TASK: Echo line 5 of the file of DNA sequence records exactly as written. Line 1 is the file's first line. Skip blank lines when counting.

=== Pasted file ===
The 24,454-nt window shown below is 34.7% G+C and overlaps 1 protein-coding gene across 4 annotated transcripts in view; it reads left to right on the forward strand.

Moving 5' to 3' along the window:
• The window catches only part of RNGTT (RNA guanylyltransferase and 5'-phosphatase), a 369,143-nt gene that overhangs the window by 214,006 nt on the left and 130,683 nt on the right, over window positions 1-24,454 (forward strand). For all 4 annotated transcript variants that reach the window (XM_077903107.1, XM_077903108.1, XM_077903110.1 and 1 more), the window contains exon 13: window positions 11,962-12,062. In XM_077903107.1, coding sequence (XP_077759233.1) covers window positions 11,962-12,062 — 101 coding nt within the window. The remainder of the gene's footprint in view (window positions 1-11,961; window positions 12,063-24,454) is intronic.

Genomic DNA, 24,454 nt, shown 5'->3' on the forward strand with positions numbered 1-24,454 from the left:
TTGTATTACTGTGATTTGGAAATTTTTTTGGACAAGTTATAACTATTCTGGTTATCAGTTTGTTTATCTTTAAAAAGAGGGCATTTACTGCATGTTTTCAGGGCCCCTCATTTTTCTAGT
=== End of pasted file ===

TTGTATTACTGTGATTTGGAAATTTTTTTGGACAAGTTATAACTATTCTGGTTATCAGTTTGTTTATCTTTAAAAAGAGGGCATTTACTGCATGTTTTCAGGGCCCCTCATTTTTCTAGT